PhD Research - Ann Terlaak

Degree Conferred
2002

Dissertation Title
Exploring the Adoption Process and Performance Consequences of Industry Management Standards: The Case of ISO 9000

Abstract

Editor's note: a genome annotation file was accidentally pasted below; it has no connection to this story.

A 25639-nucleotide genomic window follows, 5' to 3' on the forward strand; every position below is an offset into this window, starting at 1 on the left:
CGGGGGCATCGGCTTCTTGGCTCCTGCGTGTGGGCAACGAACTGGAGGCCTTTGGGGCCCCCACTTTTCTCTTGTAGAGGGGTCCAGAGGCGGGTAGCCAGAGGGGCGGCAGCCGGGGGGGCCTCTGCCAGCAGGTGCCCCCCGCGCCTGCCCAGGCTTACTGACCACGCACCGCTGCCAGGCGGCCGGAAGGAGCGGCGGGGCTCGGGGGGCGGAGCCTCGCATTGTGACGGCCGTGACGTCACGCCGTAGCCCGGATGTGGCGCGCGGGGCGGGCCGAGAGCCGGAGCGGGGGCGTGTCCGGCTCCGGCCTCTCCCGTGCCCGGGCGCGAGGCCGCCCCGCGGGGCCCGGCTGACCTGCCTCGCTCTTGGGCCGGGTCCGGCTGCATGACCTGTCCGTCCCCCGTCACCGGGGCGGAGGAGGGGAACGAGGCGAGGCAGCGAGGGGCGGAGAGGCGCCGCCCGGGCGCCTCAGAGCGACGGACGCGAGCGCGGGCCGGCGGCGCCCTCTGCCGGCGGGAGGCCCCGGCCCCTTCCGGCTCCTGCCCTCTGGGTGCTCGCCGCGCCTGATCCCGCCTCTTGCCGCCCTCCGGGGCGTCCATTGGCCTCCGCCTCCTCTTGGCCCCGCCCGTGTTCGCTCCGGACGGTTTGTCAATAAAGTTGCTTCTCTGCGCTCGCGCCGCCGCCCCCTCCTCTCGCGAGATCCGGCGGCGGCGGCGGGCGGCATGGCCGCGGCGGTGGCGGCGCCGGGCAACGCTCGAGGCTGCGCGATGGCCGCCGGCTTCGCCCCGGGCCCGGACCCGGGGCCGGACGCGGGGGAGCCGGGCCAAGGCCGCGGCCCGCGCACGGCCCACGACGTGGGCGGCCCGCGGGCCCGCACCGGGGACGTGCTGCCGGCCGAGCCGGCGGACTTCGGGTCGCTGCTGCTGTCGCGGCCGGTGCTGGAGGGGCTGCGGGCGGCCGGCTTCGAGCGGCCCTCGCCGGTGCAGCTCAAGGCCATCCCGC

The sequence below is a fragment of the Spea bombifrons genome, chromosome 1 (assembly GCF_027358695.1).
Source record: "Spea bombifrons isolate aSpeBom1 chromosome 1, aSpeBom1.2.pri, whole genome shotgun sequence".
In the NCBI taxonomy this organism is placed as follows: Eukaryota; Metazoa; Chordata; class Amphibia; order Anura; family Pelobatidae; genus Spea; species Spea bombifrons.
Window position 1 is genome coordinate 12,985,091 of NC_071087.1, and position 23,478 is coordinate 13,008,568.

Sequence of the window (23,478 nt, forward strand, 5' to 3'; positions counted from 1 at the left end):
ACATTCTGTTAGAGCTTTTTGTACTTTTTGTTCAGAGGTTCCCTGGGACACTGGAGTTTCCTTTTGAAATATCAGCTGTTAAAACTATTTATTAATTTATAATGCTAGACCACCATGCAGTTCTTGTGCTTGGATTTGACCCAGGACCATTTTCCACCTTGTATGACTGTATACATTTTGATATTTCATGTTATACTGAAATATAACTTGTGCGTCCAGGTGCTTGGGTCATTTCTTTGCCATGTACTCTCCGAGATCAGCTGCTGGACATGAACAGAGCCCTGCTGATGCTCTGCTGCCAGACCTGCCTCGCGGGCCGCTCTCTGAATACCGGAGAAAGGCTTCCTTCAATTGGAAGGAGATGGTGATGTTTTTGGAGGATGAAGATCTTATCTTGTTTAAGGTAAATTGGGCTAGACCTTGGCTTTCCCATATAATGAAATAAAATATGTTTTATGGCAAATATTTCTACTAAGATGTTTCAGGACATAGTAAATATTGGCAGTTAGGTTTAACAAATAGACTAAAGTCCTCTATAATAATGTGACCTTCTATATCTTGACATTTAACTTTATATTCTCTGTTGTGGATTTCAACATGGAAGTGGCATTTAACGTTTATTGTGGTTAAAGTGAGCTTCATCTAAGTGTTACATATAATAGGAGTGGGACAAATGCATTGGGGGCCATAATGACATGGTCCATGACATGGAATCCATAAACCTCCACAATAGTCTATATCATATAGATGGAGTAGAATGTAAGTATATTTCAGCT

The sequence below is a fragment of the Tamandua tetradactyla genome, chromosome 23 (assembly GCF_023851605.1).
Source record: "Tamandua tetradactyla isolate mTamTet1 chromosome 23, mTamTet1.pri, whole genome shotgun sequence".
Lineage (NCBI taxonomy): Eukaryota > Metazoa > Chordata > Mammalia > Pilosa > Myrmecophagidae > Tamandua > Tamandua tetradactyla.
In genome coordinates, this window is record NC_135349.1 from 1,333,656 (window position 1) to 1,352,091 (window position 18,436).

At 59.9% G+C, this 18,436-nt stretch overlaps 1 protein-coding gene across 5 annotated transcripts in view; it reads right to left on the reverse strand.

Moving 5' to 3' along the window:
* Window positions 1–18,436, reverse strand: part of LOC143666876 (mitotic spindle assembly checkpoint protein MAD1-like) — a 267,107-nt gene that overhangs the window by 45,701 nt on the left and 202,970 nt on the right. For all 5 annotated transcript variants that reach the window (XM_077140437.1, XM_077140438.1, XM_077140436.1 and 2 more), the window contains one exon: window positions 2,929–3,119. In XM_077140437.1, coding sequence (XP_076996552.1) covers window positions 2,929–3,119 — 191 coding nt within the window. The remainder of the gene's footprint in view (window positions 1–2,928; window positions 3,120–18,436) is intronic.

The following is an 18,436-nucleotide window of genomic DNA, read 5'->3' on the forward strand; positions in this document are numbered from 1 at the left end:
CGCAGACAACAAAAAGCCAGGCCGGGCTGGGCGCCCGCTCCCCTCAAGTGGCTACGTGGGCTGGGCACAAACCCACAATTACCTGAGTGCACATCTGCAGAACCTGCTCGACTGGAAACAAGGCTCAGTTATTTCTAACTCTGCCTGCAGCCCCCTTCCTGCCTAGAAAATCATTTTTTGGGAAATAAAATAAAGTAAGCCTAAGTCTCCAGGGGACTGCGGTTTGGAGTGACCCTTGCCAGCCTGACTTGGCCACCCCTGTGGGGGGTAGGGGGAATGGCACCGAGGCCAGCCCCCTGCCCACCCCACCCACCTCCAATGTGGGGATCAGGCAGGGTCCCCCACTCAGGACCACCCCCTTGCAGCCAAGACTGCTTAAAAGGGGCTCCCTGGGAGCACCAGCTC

Industry management standards have emerged as popular tools to guide business practices in a variety of areas. ISO 9000 is a prominent standard focusing on quality management practices, and ISO 14001 and the Chemical Industry's Responsible Care Program are renowned examples of environmental management standards. Despite their prevalence, understanding of their adoption processes and performance consequences is still limited. In this thesis, I narrow this research gap by exploring the ISO 9000 quality management standard. I assemble a 13-year panel dataset that traces 24,580 manufacturing facilities, 5634 of which certify with ISO 9000 during my observation period. My analysis shows no evidence that ISO 9000 improves the operational and environmental performance of companies. Instead, I find that certification with ISO 9000 serves to communicate to stakeholders about underlying performance characteristics. Specifically, in the analysis on the adoption of ISO 9000 I find that a signaling framework correctly predicts the influence of managerial foresight on adoption propensities. In the analysis on the performance consequences from certification, I find that this means of signaling is particularly beneficial where information asymmetries are high. I also find that certification with ISO 9000 is especially attractive for below-average performing companies that seek to differentiate themselves from the very poor performers. High performing companies, in contrast, certify less frequently with ISO 9000. Overall, these results suggest that industry management standards can help stakeholders to differentiate among companies. However, pressures for adoption from supply chains and industry networks in conjunction with difficulties of certifying adherence to the standards can diminish their signaling value. Industry recently started responding to this issue by restructuring ISO 9000 and by introducing more industry specific versions of ISO 9000. However, such industry-driven solutions are unlikely to occur in the context of environmental management standards, and policy makers need to intervene to support both their diffusion and credibility.